The recent discovery of a lost San Antonio novel prompted Trinity University Press to publish its first ever work of fiction. The Duchess of Angus, written in the mid-1950s by artist and writer Margaret Brown Kilik, offers a rarely seen picture of the city in the postwar, pre-feminist era from a female point of view.
“It was a way to see San Antonio through a lens that we haven’t really seen, and in a manner we haven’t really seen in any other book project,” said Trinity University Press Director Tom Payton. “We thought it would lead to some interesting and productive discussions and decided to jump at it.”
Read Excerpts from duchess of Angus
Excerpts from the novel, a rarely seen picture of San Antonio in the post-WWII, pre-feminist era from a female point of view, will appear daily this week.
Set in 1943, the novel tells the story of a young Jane Davis, a clerk at Joske’s department store, as she befriends an affluent colleague, dates military men, and observes the adventurous life of her mother, Agnes, owner of the run-down Angus Hotel on South Alamo Street. Davis is called “the Duchess” by her stepbrother Jess, a military veteran who returns with a war injury.
Notable in the characterization of the lead protagonist is Kilik’s sexual frankness, unusual at the time in fictional representations of young women written by female authors, and her attitudes toward class and the role of women in American society.
Kilik, described by husband Gene as shy, did not reveal the existence of the novel during her lifetime. After her death in 2001, the work stayed in storage until Gene’s death in 2017, when it was finally discovered by stepgranddaughter Jenny Davidson in early 2018. Davidson, herself a novelist and literature scholar in the Department of English and Comparative Literature at Columbia University, at once recognized the quality of Kilik’s writing.
“I really had no expectations when I opened the cover,” Davidson said, “and just after reading the first probably two or three pages, my heart was pounding.” She realized the book was “a genuine original.”
In her introduction to the novel, Davidson compares Kilik’s writing style to other noted authors: “a first-person voice inflected with some of the flat affect and disturbing candor found in the fiction of J.D. Salinger and Sylvia Plath.”
Once the autobiographical nature of the story and characters became apparent, along with the rich description of a particular time and place, Davidson suspected she had found a publishable book.
A university press in Austin declined the book because it doesn’t publish fiction but sent Davidson to Trinity University’s press, where staff members understood within a day they had an exciting project in their hands, she said.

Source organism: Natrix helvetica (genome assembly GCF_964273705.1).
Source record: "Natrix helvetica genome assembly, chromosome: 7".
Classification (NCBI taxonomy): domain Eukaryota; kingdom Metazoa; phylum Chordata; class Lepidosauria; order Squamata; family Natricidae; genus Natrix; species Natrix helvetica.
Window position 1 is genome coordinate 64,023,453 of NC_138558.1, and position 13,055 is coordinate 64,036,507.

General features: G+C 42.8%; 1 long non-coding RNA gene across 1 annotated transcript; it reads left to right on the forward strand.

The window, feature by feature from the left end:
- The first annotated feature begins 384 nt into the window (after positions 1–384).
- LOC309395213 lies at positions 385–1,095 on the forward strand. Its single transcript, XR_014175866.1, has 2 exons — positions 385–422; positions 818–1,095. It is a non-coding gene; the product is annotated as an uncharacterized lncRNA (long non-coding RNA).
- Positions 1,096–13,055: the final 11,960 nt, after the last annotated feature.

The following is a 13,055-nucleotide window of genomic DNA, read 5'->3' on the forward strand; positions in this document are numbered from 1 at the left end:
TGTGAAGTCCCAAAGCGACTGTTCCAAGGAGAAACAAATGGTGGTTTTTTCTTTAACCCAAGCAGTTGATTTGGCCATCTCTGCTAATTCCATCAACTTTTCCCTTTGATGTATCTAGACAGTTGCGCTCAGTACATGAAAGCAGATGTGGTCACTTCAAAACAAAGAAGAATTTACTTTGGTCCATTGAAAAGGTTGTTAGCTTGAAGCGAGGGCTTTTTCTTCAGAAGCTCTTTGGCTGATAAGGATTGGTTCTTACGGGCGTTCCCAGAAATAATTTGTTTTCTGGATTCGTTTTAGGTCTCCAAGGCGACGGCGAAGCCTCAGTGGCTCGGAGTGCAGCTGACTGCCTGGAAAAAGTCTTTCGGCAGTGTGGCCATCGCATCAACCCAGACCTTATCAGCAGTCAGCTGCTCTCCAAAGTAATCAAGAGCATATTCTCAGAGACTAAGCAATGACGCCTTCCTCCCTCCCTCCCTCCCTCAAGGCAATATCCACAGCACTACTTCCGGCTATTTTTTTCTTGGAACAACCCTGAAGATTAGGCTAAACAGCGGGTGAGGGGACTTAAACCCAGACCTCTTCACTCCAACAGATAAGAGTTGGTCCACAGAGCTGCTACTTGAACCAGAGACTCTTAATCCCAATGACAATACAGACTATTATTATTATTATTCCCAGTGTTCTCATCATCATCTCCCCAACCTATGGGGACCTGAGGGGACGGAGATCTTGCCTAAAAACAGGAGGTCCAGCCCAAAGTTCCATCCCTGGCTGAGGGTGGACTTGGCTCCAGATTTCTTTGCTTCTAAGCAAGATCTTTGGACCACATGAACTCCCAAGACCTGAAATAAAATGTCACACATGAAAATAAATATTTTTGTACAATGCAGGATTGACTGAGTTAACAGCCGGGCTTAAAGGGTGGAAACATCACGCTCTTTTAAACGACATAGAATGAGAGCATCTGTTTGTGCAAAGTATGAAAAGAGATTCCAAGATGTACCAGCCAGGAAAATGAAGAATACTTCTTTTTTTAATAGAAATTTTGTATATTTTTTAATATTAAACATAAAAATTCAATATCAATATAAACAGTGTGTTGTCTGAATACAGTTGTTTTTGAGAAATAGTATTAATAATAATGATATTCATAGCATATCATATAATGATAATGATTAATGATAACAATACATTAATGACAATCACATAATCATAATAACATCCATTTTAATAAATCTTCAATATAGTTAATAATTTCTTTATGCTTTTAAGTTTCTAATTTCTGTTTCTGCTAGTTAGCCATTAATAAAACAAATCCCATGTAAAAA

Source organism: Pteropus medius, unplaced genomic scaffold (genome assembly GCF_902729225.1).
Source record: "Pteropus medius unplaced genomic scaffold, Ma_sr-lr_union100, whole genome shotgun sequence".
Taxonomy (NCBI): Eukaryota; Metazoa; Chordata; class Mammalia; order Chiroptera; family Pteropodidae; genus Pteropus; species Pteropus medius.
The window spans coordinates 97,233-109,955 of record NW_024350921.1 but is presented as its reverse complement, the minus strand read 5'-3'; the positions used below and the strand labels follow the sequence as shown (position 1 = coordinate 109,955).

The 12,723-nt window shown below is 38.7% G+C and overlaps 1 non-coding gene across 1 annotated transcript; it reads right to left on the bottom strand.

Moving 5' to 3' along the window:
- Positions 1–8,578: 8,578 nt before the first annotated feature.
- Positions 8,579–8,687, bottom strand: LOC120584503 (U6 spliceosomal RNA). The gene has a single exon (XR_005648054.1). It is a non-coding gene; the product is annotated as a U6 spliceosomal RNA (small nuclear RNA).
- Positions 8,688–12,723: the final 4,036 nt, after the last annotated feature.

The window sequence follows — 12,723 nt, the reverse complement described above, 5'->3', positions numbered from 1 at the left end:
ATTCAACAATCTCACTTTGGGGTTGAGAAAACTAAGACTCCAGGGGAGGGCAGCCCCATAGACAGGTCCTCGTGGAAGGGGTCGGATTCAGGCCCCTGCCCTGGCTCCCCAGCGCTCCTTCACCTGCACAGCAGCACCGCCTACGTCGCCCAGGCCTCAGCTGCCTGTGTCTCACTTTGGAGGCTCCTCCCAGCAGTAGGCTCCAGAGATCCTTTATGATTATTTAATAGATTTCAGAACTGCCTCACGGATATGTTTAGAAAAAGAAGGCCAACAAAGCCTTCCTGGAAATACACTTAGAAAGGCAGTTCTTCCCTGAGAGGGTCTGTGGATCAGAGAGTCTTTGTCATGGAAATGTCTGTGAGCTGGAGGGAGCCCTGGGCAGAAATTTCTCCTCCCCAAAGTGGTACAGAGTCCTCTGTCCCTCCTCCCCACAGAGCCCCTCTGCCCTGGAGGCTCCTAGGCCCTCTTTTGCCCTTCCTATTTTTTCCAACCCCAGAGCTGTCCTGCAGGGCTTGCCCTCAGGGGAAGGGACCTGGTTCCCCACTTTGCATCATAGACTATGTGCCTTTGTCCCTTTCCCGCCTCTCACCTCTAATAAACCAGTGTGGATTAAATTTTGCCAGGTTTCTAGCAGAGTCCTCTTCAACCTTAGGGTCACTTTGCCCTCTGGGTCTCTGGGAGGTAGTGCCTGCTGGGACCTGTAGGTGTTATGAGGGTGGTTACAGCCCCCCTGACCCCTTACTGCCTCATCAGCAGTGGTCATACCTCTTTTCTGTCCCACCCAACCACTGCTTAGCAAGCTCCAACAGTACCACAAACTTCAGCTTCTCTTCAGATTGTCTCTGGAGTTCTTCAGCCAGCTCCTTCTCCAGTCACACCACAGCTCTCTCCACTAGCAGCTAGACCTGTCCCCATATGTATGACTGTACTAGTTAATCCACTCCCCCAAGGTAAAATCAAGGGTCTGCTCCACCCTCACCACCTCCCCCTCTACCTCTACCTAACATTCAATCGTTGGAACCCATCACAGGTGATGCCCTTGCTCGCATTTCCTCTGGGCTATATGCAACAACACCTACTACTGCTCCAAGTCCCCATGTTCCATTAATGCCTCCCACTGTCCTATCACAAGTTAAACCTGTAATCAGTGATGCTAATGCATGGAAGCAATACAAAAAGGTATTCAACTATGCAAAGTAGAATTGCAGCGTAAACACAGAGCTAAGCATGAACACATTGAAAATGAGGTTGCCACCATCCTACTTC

Though at that point Trinity had never published a work of fiction, Payton said, “we could not resist this opportunity.”
The Duchess of Angus will be released on March 17 and available through Trinity and various bookstores, including The Twig Book Shop, Payton said. The work and its discoverer also will appear at the San Antonio Book Festival on April 4.
Tim Daniels, nephew of Kilik and a native San Antonian, also plans to be in attendance with his family. Daniels fondly recalls his “tough” grandmother Agnes Daniels, on whom the character of Jane Davis’s mother is based. As a youngster, Daniels spent time in his grandmother’s “flophouse” American Hotel, the real-life version of the Angus near the old International & Great Northern Railroad station on Frio St., now VIA offices.
The hallways of the rundown hotel were dimly lit, and Kilik had to be careful walking down the hallways to avoid potential trouble with the railroad workers and other rough men who frequently stayed there, Daniels said. He said several characters in the book are based on composites of real-life relatives, and descriptions of old San Antonio stir memories.
“It makes you very happy that she wrote the book about her experiences here and the people, and her mother’s life. I feel very good about it,” he said.
Kilik’s time in San Antonio was fairly brief, as she and her husband, a military veteran, moved to the East Coast for work. Kilik became a collage artist and ran a gallery in their loft in the Soho neighborhood of New York City, just as artists were beginning to colonize and transform the neighborhood in the 1960s. Just as Kilik declined to reveal her writing, she rarely showed her collages, except for one prominent piece based on the alphabet.
It’s not known exactly how Kilik felt about her colorful mother, who often left her daughter in the care of others as she moved to different parts of the country, opening and leaving behind other flophouses.
“While Margaret was living with other relatives, Agnes was leading an interesting, somewhat rackety life, whose exact details are lost to history,” Davidson writes in her introduction, continuing with the detail that Kilik’s husband considered his mother-in-law “the strangest woman you might ever meet.”
Both Davidson and Payton acknowledge the anachronistic qualities of the narrative, including unfortunate characterizations of non-whites common to the time.
The book contains an essay by author Laura Hernández-Ehrisman, associate professor and chair of the Department of University Studies at St. Edwards University in Austin, that examines racial perspectives present in the narrative.
Hernández-Ehrisman asks, “What value … is there in reading a novel that holds so many of these painfully familiar prejudices?” She concludes that the book might help create awareness of the history of racism and its continuing presence. “As we cringe at the dated language in these works, we may become more critical of the contemporary prejudices that distance us from one another today.”